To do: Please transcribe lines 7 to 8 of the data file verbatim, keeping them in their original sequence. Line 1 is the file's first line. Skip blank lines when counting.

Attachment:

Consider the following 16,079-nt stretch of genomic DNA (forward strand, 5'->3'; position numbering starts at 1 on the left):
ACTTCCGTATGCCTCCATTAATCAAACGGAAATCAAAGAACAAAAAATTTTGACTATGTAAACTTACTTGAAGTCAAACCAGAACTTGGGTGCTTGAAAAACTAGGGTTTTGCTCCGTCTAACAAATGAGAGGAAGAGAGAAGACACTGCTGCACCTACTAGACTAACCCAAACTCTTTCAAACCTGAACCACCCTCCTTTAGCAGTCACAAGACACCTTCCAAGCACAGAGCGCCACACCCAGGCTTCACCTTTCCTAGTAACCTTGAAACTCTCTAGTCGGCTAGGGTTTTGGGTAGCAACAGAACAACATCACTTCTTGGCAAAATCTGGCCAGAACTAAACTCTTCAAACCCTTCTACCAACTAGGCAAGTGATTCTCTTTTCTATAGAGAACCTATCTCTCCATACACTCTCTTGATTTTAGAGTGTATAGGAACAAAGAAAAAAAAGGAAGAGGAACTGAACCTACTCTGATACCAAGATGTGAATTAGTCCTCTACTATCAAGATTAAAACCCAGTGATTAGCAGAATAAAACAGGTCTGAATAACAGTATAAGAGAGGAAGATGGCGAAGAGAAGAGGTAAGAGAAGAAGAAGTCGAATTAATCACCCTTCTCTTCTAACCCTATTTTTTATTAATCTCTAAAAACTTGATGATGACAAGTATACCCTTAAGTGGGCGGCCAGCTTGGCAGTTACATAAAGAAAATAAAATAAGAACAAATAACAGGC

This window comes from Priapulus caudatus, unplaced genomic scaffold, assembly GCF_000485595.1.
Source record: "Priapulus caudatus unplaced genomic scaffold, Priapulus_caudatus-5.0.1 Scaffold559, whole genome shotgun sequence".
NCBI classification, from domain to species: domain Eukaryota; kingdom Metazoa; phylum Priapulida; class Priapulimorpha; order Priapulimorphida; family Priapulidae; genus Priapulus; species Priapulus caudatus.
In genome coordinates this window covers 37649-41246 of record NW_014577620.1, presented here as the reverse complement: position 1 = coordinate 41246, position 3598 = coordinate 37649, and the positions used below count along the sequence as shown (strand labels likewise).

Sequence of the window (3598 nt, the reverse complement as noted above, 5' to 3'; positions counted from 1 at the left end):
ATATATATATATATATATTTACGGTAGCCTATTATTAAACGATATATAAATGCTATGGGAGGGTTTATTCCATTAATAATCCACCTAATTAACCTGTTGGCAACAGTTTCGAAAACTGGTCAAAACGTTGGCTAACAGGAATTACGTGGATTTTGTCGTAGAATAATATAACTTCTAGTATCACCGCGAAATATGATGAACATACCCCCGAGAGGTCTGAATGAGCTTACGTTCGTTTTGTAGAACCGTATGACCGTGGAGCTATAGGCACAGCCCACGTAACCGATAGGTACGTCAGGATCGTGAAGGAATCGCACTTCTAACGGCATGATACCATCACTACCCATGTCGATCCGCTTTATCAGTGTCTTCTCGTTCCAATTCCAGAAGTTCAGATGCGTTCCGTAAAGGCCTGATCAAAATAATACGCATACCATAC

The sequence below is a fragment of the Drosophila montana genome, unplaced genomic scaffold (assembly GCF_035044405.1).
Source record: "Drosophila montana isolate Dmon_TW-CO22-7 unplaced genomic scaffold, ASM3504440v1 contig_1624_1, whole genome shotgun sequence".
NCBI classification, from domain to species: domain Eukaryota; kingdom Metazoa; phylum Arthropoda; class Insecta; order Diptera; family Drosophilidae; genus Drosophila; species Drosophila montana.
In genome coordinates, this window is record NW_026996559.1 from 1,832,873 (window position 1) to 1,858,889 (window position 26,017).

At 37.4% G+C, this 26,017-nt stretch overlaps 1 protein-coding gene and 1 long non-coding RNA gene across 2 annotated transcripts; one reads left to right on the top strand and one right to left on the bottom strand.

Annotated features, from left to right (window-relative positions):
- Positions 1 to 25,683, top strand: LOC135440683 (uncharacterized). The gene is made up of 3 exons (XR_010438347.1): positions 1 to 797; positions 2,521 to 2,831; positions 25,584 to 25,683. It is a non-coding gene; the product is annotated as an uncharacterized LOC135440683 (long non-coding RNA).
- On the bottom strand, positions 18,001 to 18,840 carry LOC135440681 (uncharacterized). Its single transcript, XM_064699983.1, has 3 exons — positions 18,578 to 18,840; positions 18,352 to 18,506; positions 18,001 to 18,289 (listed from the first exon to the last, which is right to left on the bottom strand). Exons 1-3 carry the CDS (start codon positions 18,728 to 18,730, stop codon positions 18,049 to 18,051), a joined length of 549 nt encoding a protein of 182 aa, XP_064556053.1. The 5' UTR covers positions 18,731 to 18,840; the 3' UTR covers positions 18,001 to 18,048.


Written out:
Sequence of the window (3598 nt, the reverse complement as noted above, 5' to 3'; positions counted from 1 at the left end):
ATATATATATATATATATTTACGGTAGCCTATTATTAAACGATATATAAATGCTATGGGAGGGTTTATTCCATTAATAATCCACCTAATTAACCTGTTGGCAACAGTTTCGAAAACTGGTCAAAACGTTGGCTAACAGGAATTACGTGGATTTTGTCGTAGAATAATATAACTTCTAGTATCACCGCGAAATATGATGAACATACCCCCGAGAGGTCTGAATGAGCTTACGTTCGTTTTGTAGAACCGTATGACCGTGGAGCTATAGGCACAGCCCACGTAACCGATAGGTACGTCAGGATCGTGAAGGAATCGCACTTCTAACGGCATGATACCATCACTACCCATGTCGATCCGCTTTATCAGTGTCTTCTCGTTCCAATTCCAGAAGTTCAGATGCGTTCCGTAAAGGCCTGATCAAAATAATACGCATACCATAC